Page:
Potassium Sorbate, 1 oz
Potassium Sorbate, sometimes called “Wine Stabilizer”, is added to a finished wine (or cider, mead) before bottling to reduce the possibility of re-fermentation. It is strongly recommended that wine stabilizer be used in any wine you intend to sweeten or any wine that is still sweet after the fermentation is complete.
Potassium Sorbate is a yeast growth inhibitor; it will not stop a fermentation that is in progress but it will stop a fermentation from re-starting. Re-fermentation is something that can occur even months after the wine has been bottled. Small amounts of yeast can later become active if bottle temperature and other conditions become right. For best results, use a wine stabilize such as Potassium Sorbate in combination with either Campden Tablets or Potassium Metabisulfite.
Directions (Wine): Add the Potasium Sorbate to your wine prior to bottling. First, dissolve it in a small portion of wine, then stir the mixture thoroughly throughout the entire batch.
Dosage: If you do not intend to sweeten your wine, use ¼ teaspoon per each gallon of wine. If you do intend to sweeten your wine or if the wine tastes sweet, use ½ teaspoon per each gallon of wine.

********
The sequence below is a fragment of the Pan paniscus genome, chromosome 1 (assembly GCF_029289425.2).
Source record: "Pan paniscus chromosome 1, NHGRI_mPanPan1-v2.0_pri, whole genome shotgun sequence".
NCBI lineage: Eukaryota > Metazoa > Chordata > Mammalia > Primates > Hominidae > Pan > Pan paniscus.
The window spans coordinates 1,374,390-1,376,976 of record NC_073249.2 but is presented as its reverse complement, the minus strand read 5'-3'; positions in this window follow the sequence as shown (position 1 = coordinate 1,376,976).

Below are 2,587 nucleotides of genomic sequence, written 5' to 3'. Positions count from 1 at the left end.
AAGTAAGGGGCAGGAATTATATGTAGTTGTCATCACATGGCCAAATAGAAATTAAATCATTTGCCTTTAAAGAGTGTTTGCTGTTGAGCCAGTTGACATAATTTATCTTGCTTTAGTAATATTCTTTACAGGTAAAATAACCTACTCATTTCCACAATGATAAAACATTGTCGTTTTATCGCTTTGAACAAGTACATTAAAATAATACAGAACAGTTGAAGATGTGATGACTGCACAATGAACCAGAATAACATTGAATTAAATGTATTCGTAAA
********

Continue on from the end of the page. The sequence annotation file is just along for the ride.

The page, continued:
How to Backsweeten cider or mead
- Add 1/2 teaspoon of potassium sorbate per gallon of mead/cider and and stir to halt further fermentation. Potassium sorbate does not kill yeast, but prevents it from converting anymore sugars into carbon dioxide and alcohol.
- After at least 24 hours, additional sugar (typically honey) can be added to the mead without the risk of fermentation.
- The desired sweetness will depend on your personal preference. Add the sugar of your choosing in small increments, thoroughly stirring, and then taste until the desired sweetness is obtained.
Maximum Dosage: Total dosage should not exceed ½ teaspoon per each gallon of wine, cider, or mead